Before anything else, my paintings constitute a radical experimentation with materials and my permanent need to push the limits of the binding agents and lacquers I use. My need to find new means and new subjects allows me to give life to all the possibilities of the medium I am exploring. Therefore, the subjects represented in my paintings are primarily justified by the possibilities they offer me in terms of pictorial potential. Indeed, there are no guidelines, nor precise explanations for interpreting my paintings, only my preoccupations and wanderings which I will try to share with you.
For me, Nuit Blanche is synonymous with a marsh lost in time, a world of wonderful yet scary meanderings with neither time nor spatial limits. A diffused and gloomy light bathes this uncertain world of sprouting flowers, genetic experiments and magical mutations. It’s an explosion of life and forms which, from the infinitely far to the infinitely small, comes forth like fireworks. But, hidden behind the allures of a garden of Eden, monsters and traps lie; honey and poison argue the favours of a nature coming into form.
These jungles – (Falling Garden, Silent Ways, Creux de Vent) braids of lianas and cocoons, cells and crystals – aren’t they the very places where origins took form? The world is at it’s beginnings again, clean and smooth; the eyes slip across it as morning dew. This world is a wonder, but a distance is maintained, such as in the aerial and crystalline landscapes of the Renaissance; here is the world and there is us, and I want to preserve that astonishment in its cold and spectacular form.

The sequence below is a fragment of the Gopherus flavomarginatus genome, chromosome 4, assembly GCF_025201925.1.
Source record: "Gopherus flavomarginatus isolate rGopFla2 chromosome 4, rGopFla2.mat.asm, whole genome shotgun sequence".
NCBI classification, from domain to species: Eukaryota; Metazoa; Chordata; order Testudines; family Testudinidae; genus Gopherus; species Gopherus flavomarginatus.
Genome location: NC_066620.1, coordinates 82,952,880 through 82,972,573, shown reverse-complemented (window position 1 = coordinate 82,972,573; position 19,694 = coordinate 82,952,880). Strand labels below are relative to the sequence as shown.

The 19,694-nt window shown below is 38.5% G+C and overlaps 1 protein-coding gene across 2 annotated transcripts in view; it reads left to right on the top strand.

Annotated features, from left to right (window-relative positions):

Indeed, in my paintings, the menace of a clash is never far. At any time, a cataclysm could replace the wonderful and prodigious (evocative) scenery first appearing to us. The cycles of life and death travel together, like metaphors of vanity (Galileo). If the nature described is beautiful and rich, it’s beauty and delicateness are held by a thin thread (Mistral). It is this very moment that is important to me, this fragile equilibrium of forms and colors, light and darkness which could, at any moment, be destroyed.
By the richness of their tones and their multiple layers, the Technicolor works play on the same principle of precarious equilibrium. They are larger, panoramic visions, new horizons looking at worlds being formed under tropical heat and marine air currents (Oxygen).
Translated by Dany Filion and Rebecca Bishop